Following the same underground line of coal and of open air landmarks of the iron and steel industry, one meets in Bochum (Ruhr district) the famous Jahrhundert Halle (built on the eve of the 20th century) where, in 2002-2004, the first Ruhr-Triennale took place under the artistic direction of Gérard Mortier – an annual festival dedicated to theatrical, musical and visual arts creation, possibly inspired by the majestic space of that industrial monument. More generally speaking, the whole Ruhr district, namely during the decade of the Internationale Bau Austellung Emscher-Park (1990-1999), seems to have been driven by the motto ‘Kunst statt Kohle’ ‘Art instead of Coal’, as columnist Rosemarie Noack wrote in Die Zeit in 1999, as if large sectors of the population, were eager to catch up on a long history of cultural backwardness. So, for instance, the huge gasometer (116 m high, 67 m in diameter) in Oberhausen and its entirely metallic structure – the biggest of its kind in Europe – has become a place for exhibitions and cultural events such as theatrical shows and concerts. On another scale, in the same period, Zollverein Colliery Shaft XII (later on the World Heritage List) was designated by the City of Essen to become the seat of the North Rhineland-Westphalian Region. In a very similar spirit, the Völklingen Ironworks (Saarland, near Saarbrücken), registered on the World Heritage List in 1994, since 2001 has been re-founded as a cultural centre for exhibitions, various kinds of events, and a museum. Even previous to that new definition, one of the major buildings on the site, the compressors hall with its perfectly preserved blowing engines, had begun since 1991 to welcome symphony concerts or sessions of dance theater. From iron culture to culture factory, art workshops and innovation centre, such are the new themes and ambitions, combined with the respectful memory of the industrial monument.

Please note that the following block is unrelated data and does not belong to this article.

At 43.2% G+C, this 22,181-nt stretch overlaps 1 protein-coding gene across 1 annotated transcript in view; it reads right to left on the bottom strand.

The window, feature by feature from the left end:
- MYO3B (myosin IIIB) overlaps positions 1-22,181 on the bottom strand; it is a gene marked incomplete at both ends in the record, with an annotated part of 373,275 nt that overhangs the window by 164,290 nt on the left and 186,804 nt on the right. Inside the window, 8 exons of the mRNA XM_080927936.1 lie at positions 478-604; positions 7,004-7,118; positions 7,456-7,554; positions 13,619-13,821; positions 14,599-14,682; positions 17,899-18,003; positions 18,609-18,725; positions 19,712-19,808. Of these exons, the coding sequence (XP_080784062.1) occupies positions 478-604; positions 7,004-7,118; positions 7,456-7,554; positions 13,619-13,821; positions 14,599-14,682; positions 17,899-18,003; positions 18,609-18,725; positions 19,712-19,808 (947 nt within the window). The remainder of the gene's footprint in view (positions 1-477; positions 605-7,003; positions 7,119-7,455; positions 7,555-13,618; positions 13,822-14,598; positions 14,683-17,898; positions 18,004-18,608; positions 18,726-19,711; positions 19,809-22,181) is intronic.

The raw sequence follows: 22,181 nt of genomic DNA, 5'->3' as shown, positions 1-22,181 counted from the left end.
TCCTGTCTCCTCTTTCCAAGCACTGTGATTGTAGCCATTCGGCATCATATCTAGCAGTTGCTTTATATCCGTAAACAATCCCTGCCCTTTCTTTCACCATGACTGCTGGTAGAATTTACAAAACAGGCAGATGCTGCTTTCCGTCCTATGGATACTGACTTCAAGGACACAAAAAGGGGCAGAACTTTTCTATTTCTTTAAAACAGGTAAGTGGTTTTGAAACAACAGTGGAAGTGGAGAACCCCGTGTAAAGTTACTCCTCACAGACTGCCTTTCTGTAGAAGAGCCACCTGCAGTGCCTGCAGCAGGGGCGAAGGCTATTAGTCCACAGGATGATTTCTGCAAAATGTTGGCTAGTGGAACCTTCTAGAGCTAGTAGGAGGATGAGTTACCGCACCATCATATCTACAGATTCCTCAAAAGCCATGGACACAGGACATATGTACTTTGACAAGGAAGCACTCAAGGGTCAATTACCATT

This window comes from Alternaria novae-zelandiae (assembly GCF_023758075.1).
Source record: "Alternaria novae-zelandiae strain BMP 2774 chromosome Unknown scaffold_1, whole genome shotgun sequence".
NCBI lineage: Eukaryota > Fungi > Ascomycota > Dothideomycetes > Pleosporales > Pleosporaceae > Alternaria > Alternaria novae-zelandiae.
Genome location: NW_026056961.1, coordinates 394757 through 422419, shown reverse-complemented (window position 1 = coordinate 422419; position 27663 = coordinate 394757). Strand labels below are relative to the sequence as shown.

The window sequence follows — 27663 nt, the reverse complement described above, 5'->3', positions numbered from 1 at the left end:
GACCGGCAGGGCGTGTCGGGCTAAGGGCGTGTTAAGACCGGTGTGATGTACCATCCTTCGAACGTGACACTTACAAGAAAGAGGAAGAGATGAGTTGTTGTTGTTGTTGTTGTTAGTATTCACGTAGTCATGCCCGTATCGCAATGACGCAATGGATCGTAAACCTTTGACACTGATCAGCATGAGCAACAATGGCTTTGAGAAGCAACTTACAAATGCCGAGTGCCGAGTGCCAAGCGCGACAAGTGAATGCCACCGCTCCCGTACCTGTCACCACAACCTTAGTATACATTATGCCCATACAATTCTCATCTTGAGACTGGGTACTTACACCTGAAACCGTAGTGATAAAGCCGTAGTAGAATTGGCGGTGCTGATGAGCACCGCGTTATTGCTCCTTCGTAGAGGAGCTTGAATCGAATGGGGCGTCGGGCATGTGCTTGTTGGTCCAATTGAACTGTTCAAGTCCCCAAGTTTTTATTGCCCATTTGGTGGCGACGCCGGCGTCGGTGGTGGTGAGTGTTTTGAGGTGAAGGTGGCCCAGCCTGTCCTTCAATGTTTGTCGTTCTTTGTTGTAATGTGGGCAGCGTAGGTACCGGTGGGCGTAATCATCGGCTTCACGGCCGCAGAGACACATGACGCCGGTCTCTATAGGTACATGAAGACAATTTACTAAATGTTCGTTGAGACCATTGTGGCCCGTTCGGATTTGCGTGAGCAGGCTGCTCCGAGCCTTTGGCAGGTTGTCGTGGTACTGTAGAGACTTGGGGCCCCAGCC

One must mention two particularly daring initiatives. In the western periphery of the city of Rome, the historic Montemartini electric power plant, built in a kind of neoclassical style, has become an important museum of classical archaeology after some parts of the sculptures belonging to the collections of the Capitol Museum were moved therein. In Turin, at the Lingotto former FIAT factory, a tremendous variety of re-uses has included two spectacular tributes to the new alliance between derelict industrial buildings and the promotion of art. The first one is the G. and M. Agnelli art gallery, located on the top of the main building: inaugurated in September 2002, it presents twenty-five masterpieces of European painting from their private collection, and also comprises rooms for temporary exhibitions. The other is the large underground auditorium conceived by Renzo Piano, equipped with the most updated technologies, a leading concert hall in Europe. Another example comes from the cinema industry which has also established a connection with derelict industrial sites of large dimensions: in Papigno, close to Terni (Umbria), the film Pinocchio was produced inside the walls of a closed-down important electro-chemicals business.
Why not make reference to the Tate Museum in Albert Dock, Liverpool – a glorious British accomplishment from the end of the past century? In fact, the conversion there concerned a famous 19th century port warehouse – not an industrial workplace. Nonetheless, Albert Dock is viewed as a successfully re-adapted monument of industrial architectural heritage. Let us suggest a conclusion – provisional until it is confirmed in the passing of time. Art taking advantage of big empty spaces abandoned by industry does not simply mean local communities taking hold of easy to catch opportunities for meeting their unsatisfied cultural needs, as a sort of a revenge. It also points to an emerging awareness of hidden affinities which link technical feats to artistic creativity, and to the will to use artistic performance and creativity as a tribute paid to the preservation of a meaningful memory of industry, labor and workers.
Published in the hard-copy of Work Style Magazine, Summer 2010